After doing a ticket pricing survey for Front of House at the Australian National Maritime Museum in 2016, I started researching articles about the benefits of free entry to museums and art galleries compared with charging admission and whether or not this does impact on visitor numbers. Interestingly, many articles reported that it made no difference and that people who valued the museum experience came with or without an entry charge. Even with free entry, there was a debate about whether new visitors would start coming and if the number of new visitors increased as a proportion of the total number of visitors on an annual basis. As I was digesting the information, I came across Colleen Dilenschneider’s article Admission Price is not a Barrier for Cultural Center Visitation.
Dilenschneider says that cultural institutions need to get real about the barriers to visitation and the excuses which organisations make without really knowing their audiences. Critical thinking, visitor surveying and feedback and the analysis of current audiences would go a long way towards understanding the real reasons that people don’t visit cultural institutions. She believes that admission pricing is not the main barrier and that using that excuse stops these organisations from identifying the true barriers to increasing numbers and diversifying their audiences and which may include the presentation of content to interpret their collections, site accessibility for visitors and the relevance of a cultural institution to the general public rather than its current targeted membership audience.
In saying that, Dilenschneider says that organisations still need to:
- Be competitive in their pricing relevant to other cultural institutions and nearby attractions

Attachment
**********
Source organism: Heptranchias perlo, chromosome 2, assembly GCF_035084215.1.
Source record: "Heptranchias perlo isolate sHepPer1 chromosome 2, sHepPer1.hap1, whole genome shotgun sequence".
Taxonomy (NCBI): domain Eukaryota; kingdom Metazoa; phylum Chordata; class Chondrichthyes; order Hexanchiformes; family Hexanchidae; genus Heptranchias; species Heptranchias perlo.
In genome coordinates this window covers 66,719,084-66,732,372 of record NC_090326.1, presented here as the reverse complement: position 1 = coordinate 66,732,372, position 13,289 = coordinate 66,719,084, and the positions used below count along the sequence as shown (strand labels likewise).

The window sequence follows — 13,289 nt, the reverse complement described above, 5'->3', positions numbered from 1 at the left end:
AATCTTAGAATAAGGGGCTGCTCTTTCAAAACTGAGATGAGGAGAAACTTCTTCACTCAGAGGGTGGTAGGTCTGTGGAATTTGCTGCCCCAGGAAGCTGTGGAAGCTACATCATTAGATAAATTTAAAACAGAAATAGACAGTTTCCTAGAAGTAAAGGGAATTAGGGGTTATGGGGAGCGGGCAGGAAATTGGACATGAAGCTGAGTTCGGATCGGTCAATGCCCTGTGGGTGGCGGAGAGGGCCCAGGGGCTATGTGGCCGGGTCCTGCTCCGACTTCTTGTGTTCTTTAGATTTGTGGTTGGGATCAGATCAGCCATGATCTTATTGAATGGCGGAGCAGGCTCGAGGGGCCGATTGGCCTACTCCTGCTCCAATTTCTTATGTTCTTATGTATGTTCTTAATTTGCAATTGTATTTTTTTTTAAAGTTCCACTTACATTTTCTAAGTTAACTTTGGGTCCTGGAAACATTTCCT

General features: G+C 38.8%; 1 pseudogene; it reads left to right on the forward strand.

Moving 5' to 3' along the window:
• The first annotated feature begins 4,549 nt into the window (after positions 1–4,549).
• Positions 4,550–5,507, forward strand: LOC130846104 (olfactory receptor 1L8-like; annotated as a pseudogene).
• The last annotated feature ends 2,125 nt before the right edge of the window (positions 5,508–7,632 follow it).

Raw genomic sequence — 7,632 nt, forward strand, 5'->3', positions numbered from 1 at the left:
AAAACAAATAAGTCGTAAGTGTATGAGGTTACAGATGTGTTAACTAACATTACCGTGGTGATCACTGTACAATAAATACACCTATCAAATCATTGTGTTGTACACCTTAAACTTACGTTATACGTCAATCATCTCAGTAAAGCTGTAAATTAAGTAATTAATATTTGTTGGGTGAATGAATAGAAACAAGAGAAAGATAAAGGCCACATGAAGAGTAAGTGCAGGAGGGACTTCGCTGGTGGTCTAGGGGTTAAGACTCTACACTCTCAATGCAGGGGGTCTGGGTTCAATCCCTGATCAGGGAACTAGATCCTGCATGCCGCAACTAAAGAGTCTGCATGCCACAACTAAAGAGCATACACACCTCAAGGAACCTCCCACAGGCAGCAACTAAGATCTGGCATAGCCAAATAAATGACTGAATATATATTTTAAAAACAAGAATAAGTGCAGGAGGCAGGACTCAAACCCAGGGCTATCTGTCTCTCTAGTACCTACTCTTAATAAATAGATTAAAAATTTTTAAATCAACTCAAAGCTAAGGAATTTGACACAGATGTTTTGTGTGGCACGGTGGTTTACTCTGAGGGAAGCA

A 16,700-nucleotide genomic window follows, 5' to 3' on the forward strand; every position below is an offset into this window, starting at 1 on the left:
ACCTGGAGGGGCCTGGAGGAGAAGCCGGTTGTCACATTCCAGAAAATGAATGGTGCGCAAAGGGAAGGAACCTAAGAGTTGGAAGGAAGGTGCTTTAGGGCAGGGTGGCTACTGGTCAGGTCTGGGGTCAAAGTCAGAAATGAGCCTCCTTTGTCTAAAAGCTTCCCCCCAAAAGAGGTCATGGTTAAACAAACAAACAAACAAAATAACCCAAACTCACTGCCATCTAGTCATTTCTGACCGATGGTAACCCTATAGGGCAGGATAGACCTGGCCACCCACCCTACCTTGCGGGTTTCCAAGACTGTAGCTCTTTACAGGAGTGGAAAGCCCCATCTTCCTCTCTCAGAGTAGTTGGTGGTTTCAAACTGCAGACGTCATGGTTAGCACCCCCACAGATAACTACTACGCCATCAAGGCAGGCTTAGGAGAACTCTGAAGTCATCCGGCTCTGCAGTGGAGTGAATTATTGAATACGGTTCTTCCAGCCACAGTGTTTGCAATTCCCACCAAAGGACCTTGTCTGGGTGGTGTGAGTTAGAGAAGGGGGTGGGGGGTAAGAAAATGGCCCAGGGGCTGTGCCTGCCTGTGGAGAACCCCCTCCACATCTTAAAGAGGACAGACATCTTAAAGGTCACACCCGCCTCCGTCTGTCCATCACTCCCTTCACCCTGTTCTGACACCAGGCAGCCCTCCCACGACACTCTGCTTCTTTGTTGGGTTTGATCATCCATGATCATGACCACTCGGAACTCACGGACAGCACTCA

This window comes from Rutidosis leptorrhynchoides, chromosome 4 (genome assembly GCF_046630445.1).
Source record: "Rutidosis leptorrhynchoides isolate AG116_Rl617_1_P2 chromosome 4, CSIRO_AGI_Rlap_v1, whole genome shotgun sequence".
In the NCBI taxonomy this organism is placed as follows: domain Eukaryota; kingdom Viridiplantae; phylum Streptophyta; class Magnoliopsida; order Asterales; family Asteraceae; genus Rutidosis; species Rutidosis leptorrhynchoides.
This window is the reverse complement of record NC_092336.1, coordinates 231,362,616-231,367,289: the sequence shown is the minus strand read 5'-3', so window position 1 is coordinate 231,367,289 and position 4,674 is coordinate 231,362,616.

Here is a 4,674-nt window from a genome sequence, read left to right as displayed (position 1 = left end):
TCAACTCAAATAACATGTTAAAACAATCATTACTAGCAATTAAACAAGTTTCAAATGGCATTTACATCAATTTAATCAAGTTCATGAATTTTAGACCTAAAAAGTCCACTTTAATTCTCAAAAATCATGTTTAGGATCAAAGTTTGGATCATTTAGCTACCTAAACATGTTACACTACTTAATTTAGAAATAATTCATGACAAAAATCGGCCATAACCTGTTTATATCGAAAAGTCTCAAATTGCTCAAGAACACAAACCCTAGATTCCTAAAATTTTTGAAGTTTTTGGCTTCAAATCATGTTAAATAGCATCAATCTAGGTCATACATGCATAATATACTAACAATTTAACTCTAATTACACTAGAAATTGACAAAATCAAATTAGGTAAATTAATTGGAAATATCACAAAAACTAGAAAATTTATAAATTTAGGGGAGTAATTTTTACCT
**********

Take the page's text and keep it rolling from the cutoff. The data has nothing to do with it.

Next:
- Have specific events or sessions for low income visitors where entry is free or more affordable
- Understand that cultural organisations compete with other recreational activities for “time poor” and “financially stretched” visitors – particularly families
- Realise that some people just aren’t interested in visiting cultural organisations no matter how you present to them, and that’s OK.
When Michelle Obama spoke at the opening of the new Whitney Museum in New York, she said that for many cultural groups in the community, museums are places that they do not feel welcomed and do not see themselves in. Considering that 9% of core visitors to museums in the US fall into “the minority group” category, that is largely out of balance with the 28% found in the general population. I think that Michelle Obama’s comments would apply to minority groups in cultural institutions anywhere in the world. I wrote earlier about the role of Museums in the 21st Century and the fact that they need to find a “connectedness” to people by championing human rights and social justice issues in their exhibitions. Since these issues often relate to “minority groups”, it would be a great avenue for people to start new conversations and make emotional connections to a cultural institution while exploring its collections which suddenly seem more relevant.
In her article Why Free Museums Matter, Jessica Leigh Hester wrote about Museum Day in the US, where 1200 museums allowed free entry to pre-booked visitors (and a guest) in order to engage different visitors to the museum and shed the reputation that only certain visitors are allowed in the rarified atmosphere of a museum. She explained that Museum Day is part of an ongoing campaign to chip away at the negative perception “that visitors must be a certain type of person” or have “a certain level of education or expert knowledge” in order to gain entry to an art gallery or museum.